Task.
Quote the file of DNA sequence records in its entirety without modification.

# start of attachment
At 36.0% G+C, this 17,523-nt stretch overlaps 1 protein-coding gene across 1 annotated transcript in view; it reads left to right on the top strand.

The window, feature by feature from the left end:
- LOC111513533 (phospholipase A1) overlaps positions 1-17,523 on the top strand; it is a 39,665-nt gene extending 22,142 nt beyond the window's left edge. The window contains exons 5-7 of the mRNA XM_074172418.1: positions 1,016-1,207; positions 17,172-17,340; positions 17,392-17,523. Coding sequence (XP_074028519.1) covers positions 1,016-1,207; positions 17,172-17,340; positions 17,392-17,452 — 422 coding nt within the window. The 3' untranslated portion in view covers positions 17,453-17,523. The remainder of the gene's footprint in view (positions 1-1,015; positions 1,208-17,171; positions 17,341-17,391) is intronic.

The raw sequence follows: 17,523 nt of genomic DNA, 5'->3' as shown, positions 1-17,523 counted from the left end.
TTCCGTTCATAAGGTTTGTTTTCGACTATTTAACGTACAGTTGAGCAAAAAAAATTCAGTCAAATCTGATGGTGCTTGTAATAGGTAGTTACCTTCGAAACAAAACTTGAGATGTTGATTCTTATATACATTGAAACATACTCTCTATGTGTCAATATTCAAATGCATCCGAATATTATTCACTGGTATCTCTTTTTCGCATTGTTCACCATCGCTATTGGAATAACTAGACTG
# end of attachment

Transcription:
At 36.0% G+C, this 17,523-nt stretch overlaps 1 protein-coding gene across 1 annotated transcript in view; it reads left to right on the top strand.

The window, feature by feature from the left end:
- LOC111513533 (phospholipase A1) overlaps positions 1-17,523 on the top strand; it is a 39,665-nt gene extending 22,142 nt beyond the window's left edge. The window contains exons 5-7 of the mRNA XM_074172418.1: positions 1,016-1,207; positions 17,172-17,340; positions 17,392-17,523. Coding sequence (XP_074028519.1) covers positions 1,016-1,207; positions 17,172-17,340; positions 17,392-17,452 — 422 coding nt within the window. The 3' untranslated portion in view covers positions 17,453-17,523. The remainder of the gene's footprint in view (positions 1-1,015; positions 1,208-17,171; positions 17,341-17,391) is intronic.

The raw sequence follows: 17,523 nt of genomic DNA, 5'->3' as shown, positions 1-17,523 counted from the left end.
TTCCGTTCATAAGGTTTGTTTTCGACTATTTAACGTACAGTTGAGCAAAAAAAATTCAGTCAAATCTGATGGTGCTTGTAATAGGTAGTTACCTTCGAAACAAAACTTGAGATGTTGATTCTTATATACATTGAAACATACTCTCTATGTGTCAATATTCAAATGCATCCGAATATTATTCACTGGTATCTCTTTTTCGCATTGTTCACCATCGCTATTGGAATAACTAGACTG